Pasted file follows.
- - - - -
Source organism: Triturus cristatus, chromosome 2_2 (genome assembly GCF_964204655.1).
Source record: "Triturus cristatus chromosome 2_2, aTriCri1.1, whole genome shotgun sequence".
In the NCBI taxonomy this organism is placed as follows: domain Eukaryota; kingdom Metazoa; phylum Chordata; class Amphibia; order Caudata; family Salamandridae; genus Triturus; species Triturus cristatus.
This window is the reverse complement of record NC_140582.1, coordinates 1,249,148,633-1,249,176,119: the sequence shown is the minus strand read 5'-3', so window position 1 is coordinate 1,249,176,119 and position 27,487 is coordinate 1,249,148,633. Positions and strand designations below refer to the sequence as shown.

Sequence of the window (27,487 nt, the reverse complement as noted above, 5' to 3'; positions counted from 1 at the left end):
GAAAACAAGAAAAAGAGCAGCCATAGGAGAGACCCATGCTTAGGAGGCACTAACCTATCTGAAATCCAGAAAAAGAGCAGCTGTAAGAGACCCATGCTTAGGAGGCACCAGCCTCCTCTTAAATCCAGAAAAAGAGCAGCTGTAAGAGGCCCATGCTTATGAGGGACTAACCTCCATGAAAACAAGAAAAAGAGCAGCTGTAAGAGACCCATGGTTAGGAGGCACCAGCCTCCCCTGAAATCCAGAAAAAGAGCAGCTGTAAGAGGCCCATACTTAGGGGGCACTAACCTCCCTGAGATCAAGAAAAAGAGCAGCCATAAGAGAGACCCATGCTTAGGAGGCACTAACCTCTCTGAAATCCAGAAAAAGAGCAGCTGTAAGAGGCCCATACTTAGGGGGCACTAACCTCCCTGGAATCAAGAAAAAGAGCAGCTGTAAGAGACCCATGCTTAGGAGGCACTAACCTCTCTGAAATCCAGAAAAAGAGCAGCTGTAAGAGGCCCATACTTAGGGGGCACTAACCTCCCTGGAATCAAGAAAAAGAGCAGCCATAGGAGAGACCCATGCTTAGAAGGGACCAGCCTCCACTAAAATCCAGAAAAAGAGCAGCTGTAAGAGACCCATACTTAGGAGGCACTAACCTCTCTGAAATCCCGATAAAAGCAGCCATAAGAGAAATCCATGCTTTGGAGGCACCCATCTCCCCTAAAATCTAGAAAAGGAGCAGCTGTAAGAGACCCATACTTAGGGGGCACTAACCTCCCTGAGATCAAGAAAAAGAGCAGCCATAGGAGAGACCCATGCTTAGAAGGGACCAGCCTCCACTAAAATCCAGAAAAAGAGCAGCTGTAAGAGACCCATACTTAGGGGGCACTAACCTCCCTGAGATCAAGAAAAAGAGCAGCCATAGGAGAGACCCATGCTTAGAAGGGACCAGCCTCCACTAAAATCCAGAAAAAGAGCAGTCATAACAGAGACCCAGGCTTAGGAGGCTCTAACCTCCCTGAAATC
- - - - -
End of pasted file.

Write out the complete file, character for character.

Source organism: Triturus cristatus, chromosome 2_2 (genome assembly GCF_964204655.1).
Source record: "Triturus cristatus chromosome 2_2, aTriCri1.1, whole genome shotgun sequence".
In the NCBI taxonomy this organism is placed as follows: domain Eukaryota; kingdom Metazoa; phylum Chordata; class Amphibia; order Caudata; family Salamandridae; genus Triturus; species Triturus cristatus.
This window is the reverse complement of record NC_140582.1, coordinates 1,249,148,633-1,249,176,119: the sequence shown is the minus strand read 5'-3', so window position 1 is coordinate 1,249,176,119 and position 27,487 is coordinate 1,249,148,633. Positions and strand designations below refer to the sequence as shown.

Sequence of the window (27,487 nt, the reverse complement as noted above, 5' to 3'; positions counted from 1 at the left end):
GAAAACAAGAAAAAGAGCAGCCATAGGAGAGACCCATGCTTAGGAGGCACTAACCTATCTGAAATCCAGAAAAAGAGCAGCTGTAAGAGACCCATGCTTAGGAGGCACCAGCCTCCTCTTAAATCCAGAAAAAGAGCAGCTGTAAGAGGCCCATGCTTATGAGGGACTAACCTCCATGAAAACAAGAAAAAGAGCAGCTGTAAGAGACCCATGGTTAGGAGGCACCAGCCTCCCCTGAAATCCAGAAAAAGAGCAGCTGTAAGAGGCCCATACTTAGGGGGCACTAACCTCCCTGAGATCAAGAAAAAGAGCAGCCATAAGAGAGACCCATGCTTAGGAGGCACTAACCTCTCTGAAATCCAGAAAAAGAGCAGCTGTAAGAGGCCCATACTTAGGGGGCACTAACCTCCCTGGAATCAAGAAAAAGAGCAGCTGTAAGAGACCCATGCTTAGGAGGCACTAACCTCTCTGAAATCCAGAAAAAGAGCAGCTGTAAGAGGCCCATACTTAGGGGGCACTAACCTCCCTGGAATCAAGAAAAAGAGCAGCCATAGGAGAGACCCATGCTTAGAAGGGACCAGCCTCCACTAAAATCCAGAAAAAGAGCAGCTGTAAGAGACCCATACTTAGGAGGCACTAACCTCTCTGAAATCCCGATAAAAGCAGCCATAAGAGAAATCCATGCTTTGGAGGCACCCATCTCCCCTAAAATCTAGAAAAGGAGCAGCTGTAAGAGACCCATACTTAGGGGGCACTAACCTCCCTGAGATCAAGAAAAAGAGCAGCCATAGGAGAGACCCATGCTTAGAAGGGACCAGCCTCCACTAAAATCCAGAAAAAGAGCAGCTGTAAGAGACCCATACTTAGGGGGCACTAACCTCCCTGAGATCAAGAAAAAGAGCAGCCATAGGAGAGACCCATGCTTAGAAGGGACCAGCCTCCACTAAAATCCAGAAAAAGAGCAGTCATAACAGAGACCCAGGCTTAGGAGGCTCTAACCTCCCTGAAATC